The timeline for the delivery of doses, made by AstraZeneca and by India’s Serum Institute, will be split into separate two-month schedules, Covax said in a statement, with the first in February-March and the second in April-May.
“These timelines are dependent on a variety of factors including national regulatory requirements, availability of supply, and fulfillment of other criteria such as validated national deployment and vaccination plans,” the statement said.
Covax is the programme backed by the World Health Organization and GAVI vaccine alliance to provide vaccines for poor and middle-income countries. It began its roll-out last week with the first deliveries of shots to Ghana and Ivory Coast.
“It can’t be overemphasized enough that we are undertaking the largest and most complex vaccine rollout in history,” Seth Berkley, GAVI chief executive officer, told a news conference.
“We are just starting, but we should see more and more countries being served in coming weeks and months including those at all income levels and across the world,” he said.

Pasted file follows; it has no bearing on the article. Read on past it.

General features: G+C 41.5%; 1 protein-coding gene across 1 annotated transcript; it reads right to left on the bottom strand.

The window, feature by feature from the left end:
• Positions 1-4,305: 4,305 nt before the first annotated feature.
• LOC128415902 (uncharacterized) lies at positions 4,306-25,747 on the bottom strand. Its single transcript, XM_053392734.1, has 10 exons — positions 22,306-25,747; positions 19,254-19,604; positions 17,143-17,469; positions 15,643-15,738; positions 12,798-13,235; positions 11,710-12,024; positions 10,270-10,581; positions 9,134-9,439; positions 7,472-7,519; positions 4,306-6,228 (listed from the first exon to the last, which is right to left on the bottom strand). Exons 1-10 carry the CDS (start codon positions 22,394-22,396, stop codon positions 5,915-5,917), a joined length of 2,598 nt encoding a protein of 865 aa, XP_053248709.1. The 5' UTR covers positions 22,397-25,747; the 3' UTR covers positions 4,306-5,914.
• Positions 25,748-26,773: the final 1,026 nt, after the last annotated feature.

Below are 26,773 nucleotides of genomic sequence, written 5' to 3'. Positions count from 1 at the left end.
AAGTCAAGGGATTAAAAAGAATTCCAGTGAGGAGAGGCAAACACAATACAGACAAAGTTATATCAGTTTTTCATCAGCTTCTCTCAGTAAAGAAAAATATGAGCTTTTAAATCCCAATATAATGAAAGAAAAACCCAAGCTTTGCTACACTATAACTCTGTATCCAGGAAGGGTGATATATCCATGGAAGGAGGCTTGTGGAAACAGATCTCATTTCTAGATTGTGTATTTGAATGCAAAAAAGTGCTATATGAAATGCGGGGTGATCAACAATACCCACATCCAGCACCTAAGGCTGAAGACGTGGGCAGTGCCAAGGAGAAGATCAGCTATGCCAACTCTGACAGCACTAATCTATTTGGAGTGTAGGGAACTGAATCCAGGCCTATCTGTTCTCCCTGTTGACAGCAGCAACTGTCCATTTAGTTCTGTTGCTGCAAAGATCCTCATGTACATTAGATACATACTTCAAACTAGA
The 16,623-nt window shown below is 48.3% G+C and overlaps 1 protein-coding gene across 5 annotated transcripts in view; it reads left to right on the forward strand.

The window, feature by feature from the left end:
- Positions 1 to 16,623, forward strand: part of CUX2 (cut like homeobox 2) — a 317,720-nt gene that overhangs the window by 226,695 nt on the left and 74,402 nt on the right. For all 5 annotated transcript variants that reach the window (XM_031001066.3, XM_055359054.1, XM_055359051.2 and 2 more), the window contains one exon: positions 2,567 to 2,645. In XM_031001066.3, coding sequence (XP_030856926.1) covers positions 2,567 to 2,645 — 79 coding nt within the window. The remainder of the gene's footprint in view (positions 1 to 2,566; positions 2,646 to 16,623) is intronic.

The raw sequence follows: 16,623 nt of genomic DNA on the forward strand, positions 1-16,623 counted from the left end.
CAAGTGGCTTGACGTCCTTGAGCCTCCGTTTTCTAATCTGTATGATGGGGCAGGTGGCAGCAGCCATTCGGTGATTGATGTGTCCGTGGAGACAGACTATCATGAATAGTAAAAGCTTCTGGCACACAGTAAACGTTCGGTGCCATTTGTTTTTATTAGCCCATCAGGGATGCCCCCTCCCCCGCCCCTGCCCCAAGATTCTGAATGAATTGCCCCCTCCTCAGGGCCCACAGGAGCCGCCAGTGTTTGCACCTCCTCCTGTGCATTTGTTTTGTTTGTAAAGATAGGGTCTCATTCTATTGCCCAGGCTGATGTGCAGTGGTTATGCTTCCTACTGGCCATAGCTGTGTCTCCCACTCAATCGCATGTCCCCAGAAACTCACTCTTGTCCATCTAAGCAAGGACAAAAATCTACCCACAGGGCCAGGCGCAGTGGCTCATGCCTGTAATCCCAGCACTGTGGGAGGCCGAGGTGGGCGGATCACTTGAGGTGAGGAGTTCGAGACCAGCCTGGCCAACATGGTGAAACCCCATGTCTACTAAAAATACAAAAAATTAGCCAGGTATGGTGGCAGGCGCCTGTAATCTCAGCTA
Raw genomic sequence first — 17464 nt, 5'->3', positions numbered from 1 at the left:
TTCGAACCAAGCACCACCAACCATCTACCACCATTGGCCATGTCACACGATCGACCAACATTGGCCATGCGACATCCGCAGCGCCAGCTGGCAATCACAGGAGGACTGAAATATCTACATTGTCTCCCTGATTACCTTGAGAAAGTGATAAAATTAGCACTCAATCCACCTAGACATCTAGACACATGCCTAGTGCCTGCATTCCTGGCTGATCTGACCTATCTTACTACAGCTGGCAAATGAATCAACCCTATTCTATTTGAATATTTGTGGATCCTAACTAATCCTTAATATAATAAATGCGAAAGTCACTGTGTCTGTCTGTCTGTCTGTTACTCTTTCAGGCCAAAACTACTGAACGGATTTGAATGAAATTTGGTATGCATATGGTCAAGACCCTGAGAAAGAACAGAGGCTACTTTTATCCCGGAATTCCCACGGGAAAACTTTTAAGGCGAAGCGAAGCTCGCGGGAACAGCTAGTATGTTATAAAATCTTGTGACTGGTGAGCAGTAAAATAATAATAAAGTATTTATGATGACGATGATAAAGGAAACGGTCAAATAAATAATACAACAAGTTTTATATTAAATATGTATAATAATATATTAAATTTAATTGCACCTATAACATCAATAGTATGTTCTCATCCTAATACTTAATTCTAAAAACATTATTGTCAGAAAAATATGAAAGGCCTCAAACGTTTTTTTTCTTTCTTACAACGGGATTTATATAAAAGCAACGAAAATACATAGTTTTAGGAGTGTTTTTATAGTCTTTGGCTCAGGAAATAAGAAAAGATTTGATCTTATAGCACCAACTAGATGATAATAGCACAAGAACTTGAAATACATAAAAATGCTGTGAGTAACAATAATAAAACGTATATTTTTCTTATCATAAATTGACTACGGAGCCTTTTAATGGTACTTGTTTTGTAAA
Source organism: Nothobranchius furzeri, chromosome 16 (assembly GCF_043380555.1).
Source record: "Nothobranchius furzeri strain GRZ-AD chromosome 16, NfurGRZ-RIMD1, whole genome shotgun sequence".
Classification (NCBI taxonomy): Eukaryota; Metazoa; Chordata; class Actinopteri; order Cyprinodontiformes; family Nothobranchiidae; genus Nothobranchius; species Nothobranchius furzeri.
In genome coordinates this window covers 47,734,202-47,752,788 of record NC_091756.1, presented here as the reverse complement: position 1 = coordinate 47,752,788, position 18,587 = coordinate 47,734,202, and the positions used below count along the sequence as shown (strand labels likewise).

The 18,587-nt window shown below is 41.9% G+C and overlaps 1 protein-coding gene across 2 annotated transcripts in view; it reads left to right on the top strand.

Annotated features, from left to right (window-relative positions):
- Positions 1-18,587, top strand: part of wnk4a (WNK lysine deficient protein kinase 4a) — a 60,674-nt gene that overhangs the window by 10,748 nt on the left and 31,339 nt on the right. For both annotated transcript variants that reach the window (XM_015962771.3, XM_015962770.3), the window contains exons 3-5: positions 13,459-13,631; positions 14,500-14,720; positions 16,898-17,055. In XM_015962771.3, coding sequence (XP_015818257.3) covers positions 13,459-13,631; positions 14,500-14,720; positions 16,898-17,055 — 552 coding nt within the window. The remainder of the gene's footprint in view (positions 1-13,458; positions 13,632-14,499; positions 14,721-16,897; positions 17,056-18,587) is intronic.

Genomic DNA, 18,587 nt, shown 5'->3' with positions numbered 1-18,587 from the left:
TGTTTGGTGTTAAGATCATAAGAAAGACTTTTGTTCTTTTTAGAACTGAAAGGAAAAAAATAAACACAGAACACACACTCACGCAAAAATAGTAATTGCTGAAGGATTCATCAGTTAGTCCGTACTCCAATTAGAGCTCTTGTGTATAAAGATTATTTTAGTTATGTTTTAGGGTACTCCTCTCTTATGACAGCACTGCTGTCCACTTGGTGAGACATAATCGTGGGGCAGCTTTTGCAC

Hailing the campaign as an “unprecedented partnership”, WHO Director-General Tedros Adhanom Ghebreyesus said Angola, Cambodia, Democratic Republic of Congo and Nigeria could also expect deliveries of Covax-supplied vaccines on Tuesday.
“This is an unprecedented partnership that will not only change the course of the pandemic but also change the way the world responds to future health emergencies,” Tedros said.
Ghanaian President Nana Akufo-Addo told the same briefing that his West African country, which this week began its inoculation campaign with Covax doses, aimed to vaccinate 20 million people by the end of 2021.
The Covax statement said that as well as the first round of allocations of the AstraZeneca vaccine, some 1.2 million doses of the Pfizer-BioNTech shot were also anticipated for delivery in the first quarter of 2021.
Covax hoped to finalise a deal with Novavax for 1.1 billion doses in coming weeks, Berkley said.